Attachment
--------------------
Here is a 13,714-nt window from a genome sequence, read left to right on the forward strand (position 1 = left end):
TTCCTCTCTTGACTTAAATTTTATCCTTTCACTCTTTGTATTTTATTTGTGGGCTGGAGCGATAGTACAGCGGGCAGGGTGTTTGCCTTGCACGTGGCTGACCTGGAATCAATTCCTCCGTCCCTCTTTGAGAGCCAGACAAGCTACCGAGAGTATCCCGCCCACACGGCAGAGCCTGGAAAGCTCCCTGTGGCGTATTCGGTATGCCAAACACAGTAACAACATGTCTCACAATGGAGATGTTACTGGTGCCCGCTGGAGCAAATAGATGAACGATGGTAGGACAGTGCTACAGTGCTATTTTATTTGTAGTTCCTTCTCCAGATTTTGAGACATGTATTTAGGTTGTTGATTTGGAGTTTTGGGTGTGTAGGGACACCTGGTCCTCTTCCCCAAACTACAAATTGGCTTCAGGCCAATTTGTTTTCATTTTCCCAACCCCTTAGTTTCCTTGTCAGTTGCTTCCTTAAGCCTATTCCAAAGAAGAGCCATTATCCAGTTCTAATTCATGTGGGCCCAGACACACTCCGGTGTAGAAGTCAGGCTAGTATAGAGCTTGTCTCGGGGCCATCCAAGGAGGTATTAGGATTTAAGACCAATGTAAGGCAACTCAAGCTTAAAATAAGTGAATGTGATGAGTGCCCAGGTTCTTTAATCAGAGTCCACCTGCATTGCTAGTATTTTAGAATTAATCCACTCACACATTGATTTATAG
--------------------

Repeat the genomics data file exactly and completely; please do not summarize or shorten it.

Here is a 13,714-nt window from a genome sequence, read left to right on the forward strand (position 1 = left end):
TTCCTCTCTTGACTTAAATTTTATCCTTTCACTCTTTGTATTTTATTTGTGGGCTGGAGCGATAGTACAGCGGGCAGGGTGTTTGCCTTGCACGTGGCTGACCTGGAATCAATTCCTCCGTCCCTCTTTGAGAGCCAGACAAGCTACCGAGAGTATCCCGCCCACACGGCAGAGCCTGGAAAGCTCCCTGTGGCGTATTCGGTATGCCAAACACAGTAACAACATGTCTCACAATGGAGATGTTACTGGTGCCCGCTGGAGCAAATAGATGAACGATGGTAGGACAGTGCTACAGTGCTATTTTATTTGTAGTTCCTTCTCCAGATTTTGAGACATGTATTTAGGTTGTTGATTTGGAGTTTTGGGTGTGTAGGGACACCTGGTCCTCTTCCCCAAACTACAAATTGGCTTCAGGCCAATTTGTTTTCATTTTCCCAACCCCTTAGTTTCCTTGTCAGTTGCTTCCTTAAGCCTATTCCAAAGAAGAGCCATTATCCAGTTCTAATTCATGTGGGCCCAGACACACTCCGGTGTAGAAGTCAGGCTAGTATAGAGCTTGTCTCGGGGCCATCCAAGGAGGTATTAGGATTTAAGACCAATGTAAGGCAACTCAAGCTTAAAATAAGTGAATGTGATGAGTGCCCAGGTTCTTTAATCAGAGTCCACCTGCATTGCTAGTATTTTAGAATTAATCCACTCACACATTGATTTATAG